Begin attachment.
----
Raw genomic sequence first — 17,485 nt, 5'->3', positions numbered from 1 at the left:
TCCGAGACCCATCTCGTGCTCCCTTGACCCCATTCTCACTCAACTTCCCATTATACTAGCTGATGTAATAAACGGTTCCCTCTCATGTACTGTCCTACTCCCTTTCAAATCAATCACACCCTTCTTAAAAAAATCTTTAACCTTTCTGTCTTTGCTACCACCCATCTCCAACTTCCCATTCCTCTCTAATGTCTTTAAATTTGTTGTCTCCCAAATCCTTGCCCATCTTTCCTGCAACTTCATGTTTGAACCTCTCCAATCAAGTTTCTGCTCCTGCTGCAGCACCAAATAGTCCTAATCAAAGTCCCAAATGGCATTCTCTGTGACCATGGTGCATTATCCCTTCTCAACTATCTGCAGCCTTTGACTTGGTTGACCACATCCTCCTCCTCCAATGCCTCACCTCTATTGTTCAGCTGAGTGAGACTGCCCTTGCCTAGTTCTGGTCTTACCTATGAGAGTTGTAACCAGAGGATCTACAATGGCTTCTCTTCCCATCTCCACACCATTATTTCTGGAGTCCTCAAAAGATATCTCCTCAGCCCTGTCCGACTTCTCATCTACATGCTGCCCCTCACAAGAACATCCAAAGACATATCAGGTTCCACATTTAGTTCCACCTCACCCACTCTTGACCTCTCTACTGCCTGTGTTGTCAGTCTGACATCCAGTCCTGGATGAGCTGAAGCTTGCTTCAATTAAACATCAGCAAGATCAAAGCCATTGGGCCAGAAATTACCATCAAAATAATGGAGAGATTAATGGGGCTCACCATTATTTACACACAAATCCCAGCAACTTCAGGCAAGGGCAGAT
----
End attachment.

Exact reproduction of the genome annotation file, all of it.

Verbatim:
Raw genomic sequence first — 17,485 nt, 5'->3', positions numbered from 1 at the left:
TCCGAGACCCATCTCGTGCTCCCTTGACCCCATTCTCACTCAACTTCCCATTATACTAGCTGATGTAATAAACGGTTCCCTCTCATGTACTGTCCTACTCCCTTTCAAATCAATCACACCCTTCTTAAAAAAATCTTTAACCTTTCTGTCTTTGCTACCACCCATCTCCAACTTCCCATTCCTCTCTAATGTCTTTAAATTTGTTGTCTCCCAAATCCTTGCCCATCTTTCCTGCAACTTCATGTTTGAACCTCTCCAATCAAGTTTCTGCTCCTGCTGCAGCACCAAATAGTCCTAATCAAAGTCCCAAATGGCATTCTCTGTGACCATGGTGCATTATCCCTTCTCAACTATCTGCAGCCTTTGACTTGGTTGACCACATCCTCCTCCTCCAATGCCTCACCTCTATTGTTCAGCTGAGTGAGACTGCCCTTGCCTAGTTCTGGTCTTACCTATGAGAGTTGTAACCAGAGGATCTACAATGGCTTCTCTTCCCATCTCCACACCATTATTTCTGGAGTCCTCAAAAGATATCTCCTCAGCCCTGTCCGACTTCTCATCTACATGCTGCCCCTCACAAGAACATCCAAAGACATATCAGGTTCCACATTTAGTTCCACCTCACCCACTCTTGACCTCTCTACTGCCTGTGTTGTCAGTCTGACATCCAGTCCTGGATGAGCTGAAGCTTGCTTCAATTAAACATCAGCAAGATCAAAGCCATTGGGCCAGAAATTACCATCAAAATAATGGAGAGATTAATGGGGCTCACCATTATTTACACACAAATCCCAGCAACTTCAGGCAAGGGCAGAT